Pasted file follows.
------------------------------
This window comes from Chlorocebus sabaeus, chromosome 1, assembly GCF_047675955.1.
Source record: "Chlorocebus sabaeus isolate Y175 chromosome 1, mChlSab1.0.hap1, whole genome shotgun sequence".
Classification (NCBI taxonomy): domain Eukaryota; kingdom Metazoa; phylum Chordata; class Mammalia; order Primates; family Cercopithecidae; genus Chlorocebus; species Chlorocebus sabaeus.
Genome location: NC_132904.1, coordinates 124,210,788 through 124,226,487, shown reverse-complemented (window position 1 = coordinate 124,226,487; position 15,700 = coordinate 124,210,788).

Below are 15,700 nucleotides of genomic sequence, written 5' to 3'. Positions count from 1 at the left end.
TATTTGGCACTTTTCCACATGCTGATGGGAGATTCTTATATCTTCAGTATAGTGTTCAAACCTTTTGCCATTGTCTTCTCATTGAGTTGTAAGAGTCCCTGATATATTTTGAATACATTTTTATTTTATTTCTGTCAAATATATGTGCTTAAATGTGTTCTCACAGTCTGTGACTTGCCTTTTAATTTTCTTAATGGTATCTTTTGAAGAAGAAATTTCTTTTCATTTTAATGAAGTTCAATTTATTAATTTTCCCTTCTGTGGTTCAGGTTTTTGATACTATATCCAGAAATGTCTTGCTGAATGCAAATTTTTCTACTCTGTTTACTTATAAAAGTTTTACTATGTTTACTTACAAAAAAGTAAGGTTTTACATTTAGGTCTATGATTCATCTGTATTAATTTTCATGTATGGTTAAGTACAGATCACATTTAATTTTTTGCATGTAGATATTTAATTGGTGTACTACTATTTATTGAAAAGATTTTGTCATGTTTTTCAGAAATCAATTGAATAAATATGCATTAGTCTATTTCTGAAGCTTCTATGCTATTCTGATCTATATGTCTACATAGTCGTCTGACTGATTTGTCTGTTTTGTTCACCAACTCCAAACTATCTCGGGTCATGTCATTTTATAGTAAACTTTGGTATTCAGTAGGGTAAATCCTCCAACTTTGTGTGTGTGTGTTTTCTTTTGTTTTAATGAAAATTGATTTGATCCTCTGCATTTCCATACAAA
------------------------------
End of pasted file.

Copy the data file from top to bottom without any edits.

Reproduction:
This window comes from Chlorocebus sabaeus, chromosome 1, assembly GCF_047675955.1.
Source record: "Chlorocebus sabaeus isolate Y175 chromosome 1, mChlSab1.0.hap1, whole genome shotgun sequence".
Classification (NCBI taxonomy): domain Eukaryota; kingdom Metazoa; phylum Chordata; class Mammalia; order Primates; family Cercopithecidae; genus Chlorocebus; species Chlorocebus sabaeus.
Genome location: NC_132904.1, coordinates 124,210,788 through 124,226,487, shown reverse-complemented (window position 1 = coordinate 124,226,487; position 15,700 = coordinate 124,210,788).

Below are 15,700 nucleotides of genomic sequence, written 5' to 3'. Positions count from 1 at the left end.
TATTTGGCACTTTTCCACATGCTGATGGGAGATTCTTATATCTTCAGTATAGTGTTCAAACCTTTTGCCATTGTCTTCTCATTGAGTTGTAAGAGTCCCTGATATATTTTGAATACATTTTTATTTTATTTCTGTCAAATATATGTGCTTAAATGTGTTCTCACAGTCTGTGACTTGCCTTTTAATTTTCTTAATGGTATCTTTTGAAGAAGAAATTTCTTTTCATTTTAATGAAGTTCAATTTATTAATTTTCCCTTCTGTGGTTCAGGTTTTTGATACTATATCCAGAAATGTCTTGCTGAATGCAAATTTTTCTACTCTGTTTACTTATAAAAGTTTTACTATGTTTACTTACAAAAAAGTAAGGTTTTACATTTAGGTCTATGATTCATCTGTATTAATTTTCATGTATGGTTAAGTACAGATCACATTTAATTTTTTGCATGTAGATATTTAATTGGTGTACTACTATTTATTGAAAAGATTTTGTCATGTTTTTCAGAAATCAATTGAATAAATATGCATTAGTCTATTTCTGAAGCTTCTATGCTATTCTGATCTATATGTCTACATAGTCGTCTGACTGATTTGTCTGTTTTGTTCACCAACTCCAAACTATCTCGGGTCATGTCATTTTATAGTAAACTTTGGTATTCAGTAGGGTAAATCCTCCAACTTTGTGTGTGTGTGTTTTCTTTTGTTTTAATGAAAATTGATTTGATCCTCTGCATTTCCATACAAA